While becoming a landlord can be a lucrative business decision, it also comes with its fair share of stresses. Use this guide to prepare yourself for the steps ahead and understand exactly what you’ll be getting yourself into.
- Understand Your Timeline
Does it make financial sense for you to become a landlord? If the answer is yes, then proceed, but if you’re not sure, double-check your reasoning before you take the plunge. Also understand that turning a profit from a rental isn’t instantaneous. Making money will occur eventually, but it could be months or years before you actually see the returns you’re expecting. If you’re patient, you’ll experience the benefits that come with a great rental property; if not, landlord-ship is probably not for you.
- Prepare Your Contract
A well-written contract can be the make or break component of a successful landlord/tenant relationship. Ensure you protect your interests by crafting an iron clad contract that will protect you should the relationship run sour or an accident occur. Decide whether you will be working with a leasing contract or rental agreement. Rental agreements run on a monthly basis, and leases bind tenant and landlord for a set period of time. Make sure you cover the standard lease provisions when crafting your contract, including duration of lease, names of landlord and tenants, rent expectations, utilities expectations, amenities, deposit info, pet policies, subleasing policies, and late penalties for starters. A simple Google search will provide you with example lease agreements that are easy to emulate.
- Understand the Regulations
Just as other businesses must understand the regulations enforced by local, state, and federal governments, so too must a landlord. Make sure you understand the legal issues, regulations, and other local laws that may affect your rental property and be prepared for any legal consequences that could be levied against you. An obvious regulation is the Congress-enacted Fair Housing Laws barring discrimination of any kind when selecting a tenant, but the list of other regulations and proper protocol is long. Each state has different specifications, and your city or county may have further regulations that must be followed. A simple online search can help you get started, and ensure you don’t have any legal issues surprise you later on.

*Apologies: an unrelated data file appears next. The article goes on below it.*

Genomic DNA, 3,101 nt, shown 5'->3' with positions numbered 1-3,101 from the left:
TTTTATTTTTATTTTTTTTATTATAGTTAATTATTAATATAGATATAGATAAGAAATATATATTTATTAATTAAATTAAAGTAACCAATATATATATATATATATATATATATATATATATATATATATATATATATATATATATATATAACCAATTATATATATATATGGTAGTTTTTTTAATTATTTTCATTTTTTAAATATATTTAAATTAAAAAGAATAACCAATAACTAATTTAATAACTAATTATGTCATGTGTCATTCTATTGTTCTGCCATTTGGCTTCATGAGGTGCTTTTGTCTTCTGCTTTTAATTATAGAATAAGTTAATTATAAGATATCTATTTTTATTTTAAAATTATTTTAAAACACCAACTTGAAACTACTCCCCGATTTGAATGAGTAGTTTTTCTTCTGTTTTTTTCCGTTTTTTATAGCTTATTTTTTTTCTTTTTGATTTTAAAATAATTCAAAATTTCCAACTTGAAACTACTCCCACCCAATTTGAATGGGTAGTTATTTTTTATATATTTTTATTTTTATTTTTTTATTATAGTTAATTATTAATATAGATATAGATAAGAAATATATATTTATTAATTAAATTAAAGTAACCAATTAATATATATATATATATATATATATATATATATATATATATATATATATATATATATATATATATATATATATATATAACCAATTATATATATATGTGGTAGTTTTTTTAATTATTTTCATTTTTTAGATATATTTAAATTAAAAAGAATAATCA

- Property Management
Will you need a property manager? This is a question to ask yourself before getting started. Property managers can serve as an invaluable resource; they can help you market your rental, deal directly with tenants, and help you deal with any issues that arise during a rental, be it eviction or anything else. While using a property management company can help you with the daily grind and take a lot of responsibility off your plate, their services are not cheap. Fees start at 10%, but can easily cost more depending on the company chosen and the services rendered.
- It’s Not a Hobby
Understand that becoming a landlord isn’t a hobby that you can do whenever you feel like it; unless you decide to hire a property management team, you’re responsible for everything that happens at any time. Should a pipe burst, you’ll need to get over there to inspect and figure out the best course of action. Should the A/C break in the middle of summer, it’ll be on your shoulders to fix the problem. Understand that you’ll be on call for every little detail, and be expected to right the issue immediately. Owning a rental property in close proximity to your personal home is ideal for this reason, as getting over to right the wrong is done quicker and without a huge inconvenience to you.
- Don’t Let in a Bad Apple
Don’t let all your hard work go to waste by starting out with a terrible tenant, and be sure to protect your investment by checking their credit history and previous rental history. To make it easy on yourself and give you peace of mind, use something like Smartmove tenant screening to make sure those you let live in your property have great credit history, ensure they don’t have a criminal past, and find out if they have ever been evicted. It’ll save you a huge headache. You also may want to consider using a site like Zillow over Craigslist to avoid getting any spam.
If you’ve decided to become a landlord, prepare yourself for the daily stresses and make key decisions before you rent out your property. Take the time to find the right tenant, think about hiring a property management company, and have your finances in order.